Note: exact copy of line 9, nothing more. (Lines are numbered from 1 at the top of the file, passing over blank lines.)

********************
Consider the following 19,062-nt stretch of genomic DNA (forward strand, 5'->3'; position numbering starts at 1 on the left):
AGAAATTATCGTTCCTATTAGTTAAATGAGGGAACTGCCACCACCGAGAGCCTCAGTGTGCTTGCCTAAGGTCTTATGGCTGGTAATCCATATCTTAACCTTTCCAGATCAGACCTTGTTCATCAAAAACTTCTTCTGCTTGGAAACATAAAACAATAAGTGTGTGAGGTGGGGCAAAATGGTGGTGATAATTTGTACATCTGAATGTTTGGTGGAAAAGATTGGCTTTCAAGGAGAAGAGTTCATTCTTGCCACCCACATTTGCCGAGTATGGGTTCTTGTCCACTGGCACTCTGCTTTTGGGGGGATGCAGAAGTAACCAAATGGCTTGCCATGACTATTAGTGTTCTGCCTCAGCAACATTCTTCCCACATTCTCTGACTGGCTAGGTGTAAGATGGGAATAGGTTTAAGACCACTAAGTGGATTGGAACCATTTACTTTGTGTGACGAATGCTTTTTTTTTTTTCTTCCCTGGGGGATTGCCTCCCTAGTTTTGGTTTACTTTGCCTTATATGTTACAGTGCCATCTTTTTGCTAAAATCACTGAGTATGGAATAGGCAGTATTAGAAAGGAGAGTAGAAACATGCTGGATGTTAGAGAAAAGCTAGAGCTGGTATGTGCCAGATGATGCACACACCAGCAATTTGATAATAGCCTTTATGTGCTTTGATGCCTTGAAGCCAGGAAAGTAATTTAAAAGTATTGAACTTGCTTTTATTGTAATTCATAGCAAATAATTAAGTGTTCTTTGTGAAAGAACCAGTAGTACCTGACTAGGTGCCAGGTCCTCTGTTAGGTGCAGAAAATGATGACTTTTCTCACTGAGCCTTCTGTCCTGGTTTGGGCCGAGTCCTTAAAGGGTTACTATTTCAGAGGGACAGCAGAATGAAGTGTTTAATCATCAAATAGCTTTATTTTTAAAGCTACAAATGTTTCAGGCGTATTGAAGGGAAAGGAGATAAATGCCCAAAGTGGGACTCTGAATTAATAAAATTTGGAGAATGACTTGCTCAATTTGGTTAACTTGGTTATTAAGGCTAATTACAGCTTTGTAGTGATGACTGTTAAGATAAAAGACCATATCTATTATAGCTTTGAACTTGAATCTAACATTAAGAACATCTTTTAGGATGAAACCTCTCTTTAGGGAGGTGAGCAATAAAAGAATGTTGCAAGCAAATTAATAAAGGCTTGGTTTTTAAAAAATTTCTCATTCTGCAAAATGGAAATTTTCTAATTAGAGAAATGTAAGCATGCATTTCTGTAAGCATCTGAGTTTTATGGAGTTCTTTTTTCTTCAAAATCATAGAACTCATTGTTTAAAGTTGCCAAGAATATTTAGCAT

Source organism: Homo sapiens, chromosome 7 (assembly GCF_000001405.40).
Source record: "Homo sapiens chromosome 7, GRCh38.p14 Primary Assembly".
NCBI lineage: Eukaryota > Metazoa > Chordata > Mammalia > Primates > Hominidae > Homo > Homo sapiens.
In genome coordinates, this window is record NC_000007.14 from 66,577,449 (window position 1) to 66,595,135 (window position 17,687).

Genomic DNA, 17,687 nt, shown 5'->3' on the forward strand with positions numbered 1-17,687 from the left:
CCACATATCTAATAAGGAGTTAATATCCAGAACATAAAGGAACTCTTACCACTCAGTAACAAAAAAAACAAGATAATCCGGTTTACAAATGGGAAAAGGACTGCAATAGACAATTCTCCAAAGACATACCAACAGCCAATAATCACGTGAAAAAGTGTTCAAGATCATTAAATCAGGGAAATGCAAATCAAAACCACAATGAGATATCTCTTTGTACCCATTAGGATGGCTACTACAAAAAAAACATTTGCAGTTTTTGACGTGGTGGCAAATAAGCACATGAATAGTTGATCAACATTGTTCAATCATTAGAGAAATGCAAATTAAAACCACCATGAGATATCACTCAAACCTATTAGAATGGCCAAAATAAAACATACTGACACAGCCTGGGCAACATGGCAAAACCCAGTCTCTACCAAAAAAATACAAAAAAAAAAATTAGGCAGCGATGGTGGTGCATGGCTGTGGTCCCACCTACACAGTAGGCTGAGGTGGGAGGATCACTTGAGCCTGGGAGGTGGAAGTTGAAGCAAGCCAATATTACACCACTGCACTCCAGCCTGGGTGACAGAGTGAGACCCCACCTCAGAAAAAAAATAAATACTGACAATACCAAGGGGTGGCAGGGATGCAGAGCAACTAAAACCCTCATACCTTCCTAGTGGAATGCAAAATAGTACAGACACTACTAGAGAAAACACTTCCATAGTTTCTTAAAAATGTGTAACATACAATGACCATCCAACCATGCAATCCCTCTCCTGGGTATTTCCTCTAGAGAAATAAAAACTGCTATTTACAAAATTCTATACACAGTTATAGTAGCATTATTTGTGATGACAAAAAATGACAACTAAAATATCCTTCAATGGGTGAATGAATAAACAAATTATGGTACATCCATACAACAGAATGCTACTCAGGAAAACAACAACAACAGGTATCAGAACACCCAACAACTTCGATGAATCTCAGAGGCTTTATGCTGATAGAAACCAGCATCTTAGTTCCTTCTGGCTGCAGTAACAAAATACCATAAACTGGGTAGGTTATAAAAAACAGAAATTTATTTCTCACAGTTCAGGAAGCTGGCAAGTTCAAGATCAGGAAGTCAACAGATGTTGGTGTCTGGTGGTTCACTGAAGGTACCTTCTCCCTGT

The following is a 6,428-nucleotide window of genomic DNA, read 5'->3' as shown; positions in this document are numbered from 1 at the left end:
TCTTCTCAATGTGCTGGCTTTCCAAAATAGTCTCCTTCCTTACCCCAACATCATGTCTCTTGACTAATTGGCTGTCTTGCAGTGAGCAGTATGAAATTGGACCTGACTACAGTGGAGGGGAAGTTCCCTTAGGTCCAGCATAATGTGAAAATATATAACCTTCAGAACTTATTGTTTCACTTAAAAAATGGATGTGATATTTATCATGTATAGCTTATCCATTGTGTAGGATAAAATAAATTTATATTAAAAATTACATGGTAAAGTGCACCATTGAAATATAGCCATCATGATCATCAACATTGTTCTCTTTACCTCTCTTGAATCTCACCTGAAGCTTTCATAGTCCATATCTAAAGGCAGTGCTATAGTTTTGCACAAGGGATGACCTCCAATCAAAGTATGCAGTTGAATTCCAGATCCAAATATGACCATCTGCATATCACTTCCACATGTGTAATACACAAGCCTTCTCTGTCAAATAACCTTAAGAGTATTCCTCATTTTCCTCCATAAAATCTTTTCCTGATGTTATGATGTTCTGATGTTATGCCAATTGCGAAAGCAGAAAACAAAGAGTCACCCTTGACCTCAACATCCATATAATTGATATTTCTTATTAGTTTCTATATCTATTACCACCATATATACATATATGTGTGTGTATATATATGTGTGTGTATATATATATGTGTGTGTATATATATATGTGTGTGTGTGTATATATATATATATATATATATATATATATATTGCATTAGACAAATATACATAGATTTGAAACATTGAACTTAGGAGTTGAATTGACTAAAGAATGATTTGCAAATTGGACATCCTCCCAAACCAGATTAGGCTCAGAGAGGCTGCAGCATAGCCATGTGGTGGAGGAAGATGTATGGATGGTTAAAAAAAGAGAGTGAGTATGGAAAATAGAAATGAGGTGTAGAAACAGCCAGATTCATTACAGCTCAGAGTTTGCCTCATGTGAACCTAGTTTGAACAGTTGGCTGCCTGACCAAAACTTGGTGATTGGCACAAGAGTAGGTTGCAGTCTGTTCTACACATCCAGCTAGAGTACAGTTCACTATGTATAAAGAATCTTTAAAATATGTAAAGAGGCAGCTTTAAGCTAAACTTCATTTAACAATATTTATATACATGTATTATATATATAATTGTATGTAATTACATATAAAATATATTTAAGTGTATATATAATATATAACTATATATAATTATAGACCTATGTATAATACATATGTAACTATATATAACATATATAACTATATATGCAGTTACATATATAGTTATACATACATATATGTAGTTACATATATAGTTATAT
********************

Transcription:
The following is a 6,428-nucleotide window of genomic DNA, read 5'->3' as shown; positions in this document are numbered from 1 at the left end: